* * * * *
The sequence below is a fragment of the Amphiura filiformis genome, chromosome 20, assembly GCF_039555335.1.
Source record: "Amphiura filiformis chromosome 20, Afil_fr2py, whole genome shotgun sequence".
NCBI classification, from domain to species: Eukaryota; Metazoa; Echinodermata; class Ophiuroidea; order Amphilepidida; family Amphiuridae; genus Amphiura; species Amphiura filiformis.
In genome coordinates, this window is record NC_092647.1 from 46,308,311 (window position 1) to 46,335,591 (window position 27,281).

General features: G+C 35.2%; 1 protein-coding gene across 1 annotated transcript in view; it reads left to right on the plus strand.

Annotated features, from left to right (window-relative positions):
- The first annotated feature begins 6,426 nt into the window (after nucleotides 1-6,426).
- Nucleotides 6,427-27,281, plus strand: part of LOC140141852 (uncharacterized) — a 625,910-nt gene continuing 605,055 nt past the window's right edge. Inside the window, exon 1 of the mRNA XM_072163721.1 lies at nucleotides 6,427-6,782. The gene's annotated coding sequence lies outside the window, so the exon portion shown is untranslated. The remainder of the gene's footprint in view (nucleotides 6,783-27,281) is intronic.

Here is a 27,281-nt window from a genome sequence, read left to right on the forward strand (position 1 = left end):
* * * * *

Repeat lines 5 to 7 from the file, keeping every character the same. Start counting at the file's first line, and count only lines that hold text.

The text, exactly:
General features: G+C 35.2%; 1 protein-coding gene across 1 annotated transcript in view; it reads left to right on the plus strand.

Annotated features, from left to right (window-relative positions):
- The first annotated feature begins 6,426 nt into the window (after nucleotides 1-6,426).